Amid despairing times for global trade, a major breakthrough has been achieved in the Suez Canal blockade saga. The rescue and salvage teams engaged in refloating the ill-fated MV Ever Given have been successful.
The mega containership that has been wedged in the Suez Canal since Tuesday, was partially refloated, revealed a video posted on social media today. Mohammed Soliman, a senior associate, and scholar tweeted, “The Ever Given Vessel re-floated and has restarted its engines.”
The video showed that the stern of MV Ever Given swung towards the canal bank, opening space in the channel. Inchcape Shipping, a leading marine services provider also confirmed this crucial development.
“The MV Ever Given was successfully re-floated at 04:30 lt 29/03/2021. She is being secured at the moment. More information about next steps will follow once they are known,” Inchcape Shipping Tweeted.
The Ever Given was stuck at the southern section of the canal reporetedly due to high winds early on Tuesday. The blocakde halted maritime traffic and trade on the shortest shipping route between Europe and Asia.
According to the Suez Canal Authority, at least 369 vessels were waiting to transit the canal, including dozens of container ships, bulk carriers, oil tankers and liquefied natural gas (LNG) or liquefied petroleum gas (LPG) vessels.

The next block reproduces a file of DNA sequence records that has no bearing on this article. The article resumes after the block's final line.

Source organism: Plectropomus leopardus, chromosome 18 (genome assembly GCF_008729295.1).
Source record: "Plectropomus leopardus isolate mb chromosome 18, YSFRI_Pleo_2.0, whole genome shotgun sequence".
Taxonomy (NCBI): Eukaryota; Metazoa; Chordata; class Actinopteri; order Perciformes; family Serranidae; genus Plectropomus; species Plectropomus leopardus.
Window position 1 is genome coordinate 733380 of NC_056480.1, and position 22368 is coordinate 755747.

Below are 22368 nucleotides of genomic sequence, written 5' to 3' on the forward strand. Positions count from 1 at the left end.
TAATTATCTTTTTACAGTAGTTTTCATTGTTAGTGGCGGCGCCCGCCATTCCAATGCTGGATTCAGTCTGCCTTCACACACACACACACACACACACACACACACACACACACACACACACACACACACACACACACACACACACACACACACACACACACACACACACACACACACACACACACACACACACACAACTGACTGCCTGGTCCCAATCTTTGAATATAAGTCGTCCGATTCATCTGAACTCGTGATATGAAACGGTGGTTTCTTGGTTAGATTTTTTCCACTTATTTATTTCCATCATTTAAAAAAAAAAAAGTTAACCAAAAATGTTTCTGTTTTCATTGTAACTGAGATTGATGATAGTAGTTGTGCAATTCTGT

Earlier today, Evergreen Marine, the Taiwanese firm that operates the ship, said, the refloating operation has been postponed to approximately 02:00 – 03:00 local time in Egypt (08:00 – 09:00 Taipei time) on 29th March.
“Although the rescue team had originally been scheduled to resume attempts to refloat EVER GIVEN at 14:00 local time in Egypt (20:00 Taipei time), after their site assessment the decision was made to delay that operation while more tugboats are summoned to join the effort,” Evergreen Marine stated.
Osama Rabie, head of the Suez Canal Authority, had stated earlier that the efforts made to remove the huge container ship allowed the return of the ship’s propeller and rudder movement. Dredgers had raised about 20,000 tons of sand from around the bow of the ship by Friday.
Sea News Feature, March 29